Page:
Education Reformers Embrace Hollywood Portrayal to Inspire Activism and Reach Main Street Parents

4798 The Maggie Gyllenhaal movie "Won't Back Down" was a box office failure, earning $5.3 million and disappearing from theaters soon after its fall 2012 release.

FILE - This Sept. 23, 2012 file photo released by Starpix shows actress Maggie Gyllenhaal, left, and Viola Davis at the premiere of their film "Won't Back Down," in New York. The movie was a box-office dud, but its creators have more than ticket sales in mind. They hope the classroom drama about two single moms in Pittsburgh trying to save their kids' failing inner-city school also sparks a wave of activism while igniting widespread legal changes giving parents more control over how their children learn. (AP Photo/Starpix, Dave Allocca, File) (The Associated Press)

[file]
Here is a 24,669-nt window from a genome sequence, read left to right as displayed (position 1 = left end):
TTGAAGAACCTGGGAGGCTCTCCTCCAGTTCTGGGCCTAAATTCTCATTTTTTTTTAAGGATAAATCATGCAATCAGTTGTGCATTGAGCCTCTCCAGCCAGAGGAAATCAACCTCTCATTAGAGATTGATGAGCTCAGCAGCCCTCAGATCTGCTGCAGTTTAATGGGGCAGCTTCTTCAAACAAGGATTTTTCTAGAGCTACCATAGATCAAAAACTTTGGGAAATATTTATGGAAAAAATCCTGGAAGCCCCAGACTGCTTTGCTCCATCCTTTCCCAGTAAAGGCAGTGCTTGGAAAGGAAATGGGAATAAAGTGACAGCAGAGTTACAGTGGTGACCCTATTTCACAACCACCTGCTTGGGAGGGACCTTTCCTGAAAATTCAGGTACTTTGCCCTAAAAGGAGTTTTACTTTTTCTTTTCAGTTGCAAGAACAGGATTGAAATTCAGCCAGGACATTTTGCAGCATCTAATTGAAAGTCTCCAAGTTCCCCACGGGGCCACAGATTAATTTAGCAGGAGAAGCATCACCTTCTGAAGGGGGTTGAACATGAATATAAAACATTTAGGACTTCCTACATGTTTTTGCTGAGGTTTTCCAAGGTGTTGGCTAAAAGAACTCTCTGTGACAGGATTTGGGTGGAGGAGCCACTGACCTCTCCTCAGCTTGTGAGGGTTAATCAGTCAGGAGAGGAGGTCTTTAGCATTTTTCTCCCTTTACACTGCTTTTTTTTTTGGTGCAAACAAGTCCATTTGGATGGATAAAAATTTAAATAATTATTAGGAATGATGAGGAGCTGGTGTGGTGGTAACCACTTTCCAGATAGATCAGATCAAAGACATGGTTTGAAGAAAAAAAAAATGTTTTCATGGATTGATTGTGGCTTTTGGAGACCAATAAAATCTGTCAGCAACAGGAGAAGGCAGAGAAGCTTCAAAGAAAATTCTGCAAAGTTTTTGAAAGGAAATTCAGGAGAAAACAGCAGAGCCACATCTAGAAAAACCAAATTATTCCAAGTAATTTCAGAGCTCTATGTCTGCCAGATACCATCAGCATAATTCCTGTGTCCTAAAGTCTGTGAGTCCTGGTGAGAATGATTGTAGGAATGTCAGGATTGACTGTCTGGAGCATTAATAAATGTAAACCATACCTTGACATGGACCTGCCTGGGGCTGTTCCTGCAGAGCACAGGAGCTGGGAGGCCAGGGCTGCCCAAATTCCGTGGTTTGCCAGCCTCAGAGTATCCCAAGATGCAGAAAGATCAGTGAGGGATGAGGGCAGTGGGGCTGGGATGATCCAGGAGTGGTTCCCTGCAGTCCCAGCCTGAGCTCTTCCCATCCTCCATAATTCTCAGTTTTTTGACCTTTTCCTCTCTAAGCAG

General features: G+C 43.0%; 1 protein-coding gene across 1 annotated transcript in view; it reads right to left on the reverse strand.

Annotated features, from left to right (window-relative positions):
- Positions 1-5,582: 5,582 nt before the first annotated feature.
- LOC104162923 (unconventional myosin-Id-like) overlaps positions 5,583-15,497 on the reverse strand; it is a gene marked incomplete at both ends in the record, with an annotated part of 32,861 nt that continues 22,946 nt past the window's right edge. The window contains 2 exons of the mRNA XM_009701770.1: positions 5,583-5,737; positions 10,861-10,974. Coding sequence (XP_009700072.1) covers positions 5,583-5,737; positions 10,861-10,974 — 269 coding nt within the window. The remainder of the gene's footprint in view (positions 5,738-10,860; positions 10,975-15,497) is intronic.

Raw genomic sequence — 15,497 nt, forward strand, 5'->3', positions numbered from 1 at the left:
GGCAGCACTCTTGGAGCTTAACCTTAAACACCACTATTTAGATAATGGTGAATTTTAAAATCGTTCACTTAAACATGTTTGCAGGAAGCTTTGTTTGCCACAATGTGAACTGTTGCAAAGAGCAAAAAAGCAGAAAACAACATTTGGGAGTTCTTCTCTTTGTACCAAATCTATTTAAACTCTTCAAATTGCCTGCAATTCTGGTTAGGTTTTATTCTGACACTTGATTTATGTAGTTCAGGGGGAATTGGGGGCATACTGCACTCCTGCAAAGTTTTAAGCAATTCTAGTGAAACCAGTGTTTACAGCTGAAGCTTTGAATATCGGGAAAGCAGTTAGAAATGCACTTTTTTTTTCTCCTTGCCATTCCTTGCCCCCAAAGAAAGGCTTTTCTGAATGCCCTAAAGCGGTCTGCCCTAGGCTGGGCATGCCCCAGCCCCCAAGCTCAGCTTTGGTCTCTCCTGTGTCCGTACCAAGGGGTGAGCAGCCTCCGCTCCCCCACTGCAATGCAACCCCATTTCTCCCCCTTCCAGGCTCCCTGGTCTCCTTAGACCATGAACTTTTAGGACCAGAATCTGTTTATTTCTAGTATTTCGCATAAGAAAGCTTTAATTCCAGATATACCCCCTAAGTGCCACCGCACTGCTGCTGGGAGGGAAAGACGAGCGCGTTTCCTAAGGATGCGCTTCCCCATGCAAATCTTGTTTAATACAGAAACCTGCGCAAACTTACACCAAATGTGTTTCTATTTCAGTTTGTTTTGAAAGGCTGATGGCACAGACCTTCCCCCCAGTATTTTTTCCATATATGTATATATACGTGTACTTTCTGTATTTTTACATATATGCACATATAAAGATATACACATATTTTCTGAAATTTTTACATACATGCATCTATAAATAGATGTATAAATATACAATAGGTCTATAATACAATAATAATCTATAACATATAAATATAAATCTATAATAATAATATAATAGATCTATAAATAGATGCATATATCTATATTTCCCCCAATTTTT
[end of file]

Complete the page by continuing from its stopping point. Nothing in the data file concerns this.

But the film's creators and admirers have more than ticket sales in mind. They hope the classroom drama about two single moms trying to save their kids' failing inner-city school also sparks activism and ignites widespread legal changes to give parents more control over how their children learn.

The movie is the centerpiece of a U.S. Chamber of Commerce tour of major cities and state capitals, including Indianapolis, Phoenix and San Diego. The tour is entitled "Breaking the Monopoly of Mediocrity."

The film is produced by Walden Media, the studio that also made "Waiting for Superman," a 2010 documentary education reformers hoped would spark change.

Source: The AP
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